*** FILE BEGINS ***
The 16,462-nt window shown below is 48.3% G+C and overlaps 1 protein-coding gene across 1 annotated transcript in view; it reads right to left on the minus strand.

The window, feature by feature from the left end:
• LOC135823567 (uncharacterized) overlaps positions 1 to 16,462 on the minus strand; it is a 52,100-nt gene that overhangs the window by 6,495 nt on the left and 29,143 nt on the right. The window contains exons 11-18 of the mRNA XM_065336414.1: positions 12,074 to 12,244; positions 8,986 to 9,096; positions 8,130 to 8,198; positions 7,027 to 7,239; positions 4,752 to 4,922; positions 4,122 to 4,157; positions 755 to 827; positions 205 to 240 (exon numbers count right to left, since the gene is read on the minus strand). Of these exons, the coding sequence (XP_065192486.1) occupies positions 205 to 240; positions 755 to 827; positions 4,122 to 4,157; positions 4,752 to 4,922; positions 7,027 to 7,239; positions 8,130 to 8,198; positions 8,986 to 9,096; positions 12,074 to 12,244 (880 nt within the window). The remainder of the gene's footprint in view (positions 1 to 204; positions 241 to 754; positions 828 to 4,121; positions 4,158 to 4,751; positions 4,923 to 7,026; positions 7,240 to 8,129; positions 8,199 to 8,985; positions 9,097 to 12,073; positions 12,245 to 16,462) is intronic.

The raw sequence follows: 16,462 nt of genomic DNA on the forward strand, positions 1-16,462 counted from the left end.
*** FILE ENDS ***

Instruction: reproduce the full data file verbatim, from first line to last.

The 16,462-nt window shown below is 48.3% G+C and overlaps 1 protein-coding gene across 1 annotated transcript in view; it reads right to left on the minus strand.

The window, feature by feature from the left end:
• LOC135823567 (uncharacterized) overlaps positions 1 to 16,462 on the minus strand; it is a 52,100-nt gene that overhangs the window by 6,495 nt on the left and 29,143 nt on the right. The window contains exons 11-18 of the mRNA XM_065336414.1: positions 12,074 to 12,244; positions 8,986 to 9,096; positions 8,130 to 8,198; positions 7,027 to 7,239; positions 4,752 to 4,922; positions 4,122 to 4,157; positions 755 to 827; positions 205 to 240 (exon numbers count right to left, since the gene is read on the minus strand). Of these exons, the coding sequence (XP_065192486.1) occupies positions 205 to 240; positions 755 to 827; positions 4,122 to 4,157; positions 4,752 to 4,922; positions 7,027 to 7,239; positions 8,130 to 8,198; positions 8,986 to 9,096; positions 12,074 to 12,244 (880 nt within the window). The remainder of the gene's footprint in view (positions 1 to 204; positions 241 to 754; positions 828 to 4,121; positions 4,158 to 4,751; positions 4,923 to 7,026; positions 7,240 to 8,129; positions 8,199 to 8,985; positions 9,097 to 12,073; positions 12,245 to 16,462) is intronic.

The raw sequence follows: 16,462 nt of genomic DNA on the forward strand, positions 1-16,462 counted from the left end.